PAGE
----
- The issue became the subject of investigation after last year’s South Carolina church shooting
- For the past 15 years, the FBI and ATF have disagreed over what is a “fugitive from justice”
The issue became the subject of investigation after the FBI said the alleged shooter charged in the 2015 mass shooting at a South Carolina church should not have been able to buy a firearm. The FBI failed to complete the background check in the three days required by law, allowing the alleged shooter to buy the gun.
While the FBI runs background checks, the Bureau of Alcohol Tobacco Firearms and Explosives is responsible for retrieving guns from buyers who weren’t legally permitted to purchase them.
But for the past 15 years, the FBI and ATF have disagreed over what is a “fugitive from justice,” which would disqualify a prospective buyer from legally obtaining a firearm, the inspector general report said. There were nearly 50,000 such purchases between 1999 and 2015 that the FBI sought to deny, but that the ATF didn’t agree required the agency to try to retrieve the gun.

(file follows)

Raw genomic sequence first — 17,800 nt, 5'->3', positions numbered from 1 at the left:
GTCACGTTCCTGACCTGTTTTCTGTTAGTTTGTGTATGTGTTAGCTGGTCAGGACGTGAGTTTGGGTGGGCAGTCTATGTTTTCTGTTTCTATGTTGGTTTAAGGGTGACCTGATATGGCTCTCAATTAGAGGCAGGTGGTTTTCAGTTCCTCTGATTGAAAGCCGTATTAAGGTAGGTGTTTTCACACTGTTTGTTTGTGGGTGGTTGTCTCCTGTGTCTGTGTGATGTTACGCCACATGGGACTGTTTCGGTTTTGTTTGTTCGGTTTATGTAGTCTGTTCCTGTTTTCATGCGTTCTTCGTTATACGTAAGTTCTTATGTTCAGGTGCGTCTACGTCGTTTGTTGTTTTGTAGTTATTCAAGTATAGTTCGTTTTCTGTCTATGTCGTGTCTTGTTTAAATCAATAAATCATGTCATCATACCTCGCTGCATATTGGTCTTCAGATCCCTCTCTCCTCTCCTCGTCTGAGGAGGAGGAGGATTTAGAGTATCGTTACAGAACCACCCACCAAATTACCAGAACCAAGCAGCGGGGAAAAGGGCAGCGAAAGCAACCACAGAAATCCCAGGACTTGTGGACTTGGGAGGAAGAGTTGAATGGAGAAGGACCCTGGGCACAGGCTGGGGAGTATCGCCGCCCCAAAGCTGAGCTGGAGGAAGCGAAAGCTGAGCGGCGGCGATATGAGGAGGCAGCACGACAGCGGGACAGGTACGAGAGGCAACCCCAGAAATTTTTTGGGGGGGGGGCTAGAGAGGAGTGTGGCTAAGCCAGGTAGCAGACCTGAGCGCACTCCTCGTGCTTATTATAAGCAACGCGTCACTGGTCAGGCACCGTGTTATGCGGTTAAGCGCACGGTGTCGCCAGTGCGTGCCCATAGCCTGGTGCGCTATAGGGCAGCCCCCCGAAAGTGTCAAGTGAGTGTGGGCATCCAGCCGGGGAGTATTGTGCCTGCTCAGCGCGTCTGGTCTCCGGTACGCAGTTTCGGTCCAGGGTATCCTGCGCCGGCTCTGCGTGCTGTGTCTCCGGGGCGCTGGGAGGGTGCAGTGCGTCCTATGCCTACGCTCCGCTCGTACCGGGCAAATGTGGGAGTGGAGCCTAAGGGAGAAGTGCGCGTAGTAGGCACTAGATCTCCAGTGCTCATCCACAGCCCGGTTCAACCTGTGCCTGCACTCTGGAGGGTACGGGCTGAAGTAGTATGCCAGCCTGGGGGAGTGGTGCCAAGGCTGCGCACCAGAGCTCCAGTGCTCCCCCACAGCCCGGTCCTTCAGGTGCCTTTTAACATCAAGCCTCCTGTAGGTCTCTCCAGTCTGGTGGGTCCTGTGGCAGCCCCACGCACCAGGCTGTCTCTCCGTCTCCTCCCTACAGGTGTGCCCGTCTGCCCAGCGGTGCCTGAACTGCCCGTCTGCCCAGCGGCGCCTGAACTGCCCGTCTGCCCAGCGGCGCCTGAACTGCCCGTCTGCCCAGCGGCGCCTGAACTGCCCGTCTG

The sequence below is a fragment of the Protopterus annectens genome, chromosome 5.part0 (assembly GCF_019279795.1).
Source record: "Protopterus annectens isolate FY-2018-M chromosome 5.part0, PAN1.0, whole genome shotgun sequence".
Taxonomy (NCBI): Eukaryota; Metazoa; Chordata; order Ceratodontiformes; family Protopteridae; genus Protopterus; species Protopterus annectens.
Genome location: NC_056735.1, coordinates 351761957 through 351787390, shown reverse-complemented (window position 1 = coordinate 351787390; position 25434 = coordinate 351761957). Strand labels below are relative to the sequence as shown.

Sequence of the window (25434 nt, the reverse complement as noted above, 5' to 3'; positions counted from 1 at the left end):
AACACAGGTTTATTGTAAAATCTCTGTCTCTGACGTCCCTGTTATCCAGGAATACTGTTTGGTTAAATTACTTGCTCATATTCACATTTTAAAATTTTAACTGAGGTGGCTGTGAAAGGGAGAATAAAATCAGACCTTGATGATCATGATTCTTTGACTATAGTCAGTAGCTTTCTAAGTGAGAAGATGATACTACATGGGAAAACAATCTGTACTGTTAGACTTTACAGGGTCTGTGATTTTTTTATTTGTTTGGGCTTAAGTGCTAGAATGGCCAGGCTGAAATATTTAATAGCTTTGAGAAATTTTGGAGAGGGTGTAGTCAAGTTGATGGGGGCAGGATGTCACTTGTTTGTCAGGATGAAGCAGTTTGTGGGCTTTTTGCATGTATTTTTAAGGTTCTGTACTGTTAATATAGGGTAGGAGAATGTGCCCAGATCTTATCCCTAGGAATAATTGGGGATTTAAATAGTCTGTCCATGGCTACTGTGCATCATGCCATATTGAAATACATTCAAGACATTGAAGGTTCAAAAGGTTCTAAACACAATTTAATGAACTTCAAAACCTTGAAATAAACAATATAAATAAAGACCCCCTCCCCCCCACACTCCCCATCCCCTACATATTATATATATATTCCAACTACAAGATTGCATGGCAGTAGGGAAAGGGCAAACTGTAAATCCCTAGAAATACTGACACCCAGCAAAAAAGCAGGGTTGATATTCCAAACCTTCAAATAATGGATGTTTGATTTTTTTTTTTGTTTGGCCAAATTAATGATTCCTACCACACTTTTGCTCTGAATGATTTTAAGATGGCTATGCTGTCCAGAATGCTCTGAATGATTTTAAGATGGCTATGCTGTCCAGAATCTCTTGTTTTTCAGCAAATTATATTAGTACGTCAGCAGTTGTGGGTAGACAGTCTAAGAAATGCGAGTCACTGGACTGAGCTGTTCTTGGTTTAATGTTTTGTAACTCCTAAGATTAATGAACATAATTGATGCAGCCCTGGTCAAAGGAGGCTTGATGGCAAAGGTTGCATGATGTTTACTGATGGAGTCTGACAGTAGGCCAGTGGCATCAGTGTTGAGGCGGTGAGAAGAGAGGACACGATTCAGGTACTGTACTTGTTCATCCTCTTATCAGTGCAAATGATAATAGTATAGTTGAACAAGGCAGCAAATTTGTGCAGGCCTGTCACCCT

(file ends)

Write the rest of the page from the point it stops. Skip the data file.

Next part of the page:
The Justice Department’s Office of Legal Counsel tried to referee the dispute in 2008, but the FBI asked Justice lawyers to reconsider. Six years later, there hasn’t been a decision.
Despite the Obama administration’s push to more tightly enforce crimes associated with illegal gun sales, the federal prosecutors are doing fewer prosecutions of people who obtain firearms as a result of lapses in the gun background check system, the inspector general report said.
Between 2008-2015, ATF referred to prosecutors the cases of 558 gun buyers who were later determined to not be legally permitted to buy firearms. Prosecutors accepted 254 of those cases, the report found.
Justice Department officials told the inspector general that in the wake of the 2012 Sandy Hook shooting, President Barack Obama issued orders for prosecutors to prioritize cases against traffickers and violent offenders.
State authorities, which also conduct some background checks, routinely fail to update the federal databases used to conduct the checks, according to a sample of gun transactions, the inspector general report said.